Helicobacter pylori and Out of India Theory

Helicobacter pylori
Helicobacter pylori (via Wikipedia)

This is not a picture of a galaxy, but of your stomach. What you see is Helicobacter pylori or H. pylori, a bacterium found in our stomach. This particular bacterium is found in the stomach of half of the world’s population and is more than 100,000 years old. When our ancestor left Africa on their worldwide migration, this bacterium was present in their stomach. Currently, that one strain has seven different variations tied to different geographies. Thus, there is a variation for Europe, few for Africa and a couple for Asia.

The current strain which is found in Europeans came from two sources Ancestral Europe 1 and Ancestral Europe 2 (AE1 and AE2). It is believed that AE1 originated in Central Asia and AE2 in North-East Africa. The admixture of these two strains occurred sometime between 10,000 and 52,000 years back.

A recent study, which looked at the gastrointestinal tract of a 5300 yr old iceman has revealed some interesting information about this person. This iceman lived in the Italian Alps and was probably a European farmer. When he was between 40 and 50 years old, he was murdered by someone using an arrow. He is called an iceman because his body was preserved  by freeze drying in a glacier.

Analysis of the bacterium revealed that he did not have the strain that most modern Europeans have. His strain was from India, especially North India. This strain was also the co-ancestor of the current European strain.  What this tells us is that the India strain was present in Europe during the copper age; there was a movement of people into Europe  during that period.  This strain, which was found in the iceman’s body is also different from the strain that modern Indians have. This tells us that that people went from India to Europe, stayed there and were genetically isolated from the Indian population. This isolated group became ancestral to the European strain.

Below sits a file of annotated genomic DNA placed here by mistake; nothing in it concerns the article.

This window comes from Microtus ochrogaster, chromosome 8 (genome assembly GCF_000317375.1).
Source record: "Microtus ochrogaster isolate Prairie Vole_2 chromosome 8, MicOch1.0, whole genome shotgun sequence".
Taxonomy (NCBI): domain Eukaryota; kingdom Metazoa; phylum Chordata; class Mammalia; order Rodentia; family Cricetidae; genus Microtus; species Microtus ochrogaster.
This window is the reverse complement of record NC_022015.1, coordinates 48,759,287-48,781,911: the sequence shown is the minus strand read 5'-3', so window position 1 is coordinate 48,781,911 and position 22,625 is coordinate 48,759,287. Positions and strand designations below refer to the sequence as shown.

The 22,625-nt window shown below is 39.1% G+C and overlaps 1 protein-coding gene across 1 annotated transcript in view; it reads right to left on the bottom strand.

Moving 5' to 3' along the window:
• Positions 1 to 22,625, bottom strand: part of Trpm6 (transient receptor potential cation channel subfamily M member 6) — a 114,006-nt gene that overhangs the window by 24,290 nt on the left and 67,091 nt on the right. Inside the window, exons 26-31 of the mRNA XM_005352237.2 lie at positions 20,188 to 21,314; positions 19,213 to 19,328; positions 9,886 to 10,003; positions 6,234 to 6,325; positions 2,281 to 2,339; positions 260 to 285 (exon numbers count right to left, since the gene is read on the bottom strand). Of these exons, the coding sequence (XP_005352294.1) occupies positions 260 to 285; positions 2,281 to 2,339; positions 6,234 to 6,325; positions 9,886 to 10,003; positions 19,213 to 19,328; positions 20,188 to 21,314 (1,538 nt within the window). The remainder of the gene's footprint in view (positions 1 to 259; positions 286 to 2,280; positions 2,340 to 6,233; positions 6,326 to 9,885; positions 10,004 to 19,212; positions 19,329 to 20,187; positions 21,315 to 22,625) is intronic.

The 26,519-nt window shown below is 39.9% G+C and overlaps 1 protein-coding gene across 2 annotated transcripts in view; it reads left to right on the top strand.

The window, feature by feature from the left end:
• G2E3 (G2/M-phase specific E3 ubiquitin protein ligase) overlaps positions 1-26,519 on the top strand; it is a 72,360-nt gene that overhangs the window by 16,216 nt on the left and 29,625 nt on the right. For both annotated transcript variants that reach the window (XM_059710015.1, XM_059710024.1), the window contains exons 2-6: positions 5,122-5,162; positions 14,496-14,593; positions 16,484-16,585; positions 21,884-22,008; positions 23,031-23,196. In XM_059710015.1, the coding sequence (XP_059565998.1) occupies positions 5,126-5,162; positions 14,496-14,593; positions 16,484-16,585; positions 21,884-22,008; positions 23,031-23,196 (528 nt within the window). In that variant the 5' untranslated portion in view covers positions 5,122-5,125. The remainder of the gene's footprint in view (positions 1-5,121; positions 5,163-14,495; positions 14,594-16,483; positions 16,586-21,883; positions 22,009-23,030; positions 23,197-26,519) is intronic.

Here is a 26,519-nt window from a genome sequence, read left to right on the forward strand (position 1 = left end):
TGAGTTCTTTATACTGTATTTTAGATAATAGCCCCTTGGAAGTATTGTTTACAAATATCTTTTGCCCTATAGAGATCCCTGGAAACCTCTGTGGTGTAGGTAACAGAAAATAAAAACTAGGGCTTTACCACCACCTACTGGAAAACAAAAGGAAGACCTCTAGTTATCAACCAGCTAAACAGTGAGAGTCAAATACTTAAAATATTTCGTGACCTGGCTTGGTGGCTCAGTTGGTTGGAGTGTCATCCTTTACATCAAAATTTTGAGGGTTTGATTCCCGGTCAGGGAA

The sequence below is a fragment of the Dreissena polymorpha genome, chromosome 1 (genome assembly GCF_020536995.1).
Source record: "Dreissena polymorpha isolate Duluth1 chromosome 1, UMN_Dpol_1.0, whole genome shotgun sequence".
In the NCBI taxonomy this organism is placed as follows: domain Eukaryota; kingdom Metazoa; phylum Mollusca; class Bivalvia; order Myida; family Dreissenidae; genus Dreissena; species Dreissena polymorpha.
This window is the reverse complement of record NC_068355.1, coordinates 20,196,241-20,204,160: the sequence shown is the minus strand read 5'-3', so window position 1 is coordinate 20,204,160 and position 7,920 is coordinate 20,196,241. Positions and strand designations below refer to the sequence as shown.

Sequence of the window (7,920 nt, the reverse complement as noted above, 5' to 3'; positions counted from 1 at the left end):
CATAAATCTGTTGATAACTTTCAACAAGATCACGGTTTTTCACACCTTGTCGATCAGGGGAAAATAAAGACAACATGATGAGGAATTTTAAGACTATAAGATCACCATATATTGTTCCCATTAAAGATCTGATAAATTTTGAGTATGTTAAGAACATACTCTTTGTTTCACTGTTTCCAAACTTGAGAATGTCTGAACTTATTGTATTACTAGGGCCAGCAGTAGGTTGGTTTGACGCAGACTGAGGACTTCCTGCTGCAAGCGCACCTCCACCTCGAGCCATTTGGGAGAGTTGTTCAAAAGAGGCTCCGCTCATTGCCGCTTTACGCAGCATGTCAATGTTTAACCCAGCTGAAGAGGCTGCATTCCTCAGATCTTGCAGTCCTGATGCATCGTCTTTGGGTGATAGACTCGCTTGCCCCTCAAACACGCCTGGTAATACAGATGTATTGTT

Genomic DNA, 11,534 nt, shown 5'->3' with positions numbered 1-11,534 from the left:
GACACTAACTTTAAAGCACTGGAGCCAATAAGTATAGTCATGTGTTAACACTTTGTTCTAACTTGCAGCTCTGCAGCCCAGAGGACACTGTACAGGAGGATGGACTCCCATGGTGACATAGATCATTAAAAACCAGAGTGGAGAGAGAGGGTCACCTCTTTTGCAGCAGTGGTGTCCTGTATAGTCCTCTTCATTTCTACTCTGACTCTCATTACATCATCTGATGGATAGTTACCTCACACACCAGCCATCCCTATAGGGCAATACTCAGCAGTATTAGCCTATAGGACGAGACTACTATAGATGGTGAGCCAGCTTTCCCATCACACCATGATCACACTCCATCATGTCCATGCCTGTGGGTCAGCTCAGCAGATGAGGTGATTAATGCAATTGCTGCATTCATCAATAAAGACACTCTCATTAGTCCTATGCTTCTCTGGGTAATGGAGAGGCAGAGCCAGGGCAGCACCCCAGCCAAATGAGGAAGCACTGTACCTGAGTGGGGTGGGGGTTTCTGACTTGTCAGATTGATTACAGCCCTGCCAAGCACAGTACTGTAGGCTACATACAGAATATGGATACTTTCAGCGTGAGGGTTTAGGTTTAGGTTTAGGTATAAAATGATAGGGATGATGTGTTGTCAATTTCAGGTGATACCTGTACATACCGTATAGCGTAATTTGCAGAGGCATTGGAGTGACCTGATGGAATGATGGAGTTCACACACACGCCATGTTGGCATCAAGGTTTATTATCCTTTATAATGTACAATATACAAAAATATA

If you look at the age of the iceman, you will find that he lived in 3200 B.C.E. This was the Early Period of the Indus-Sarasvati civilization. According to the Invasion Theories, the invasion would happen almost a millennia later. Now evidence says that, while Sarasvati was flowing and many sites existed on its banks, there was an Indian strain of bacterium going Out of India. Was this iceman an original resident of North India who reached the Italian Alps or was he one of the descendants of an earlier migration? We don’t know.  But the fact that Indians moved to Europe should not come as a surprise. If you look at the trading hubs of the ancient world, this movement was quite common.

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References:

  1. The 5300-year-old Helicobacter pylori genome of the Iceman
  2. Supplemental Material

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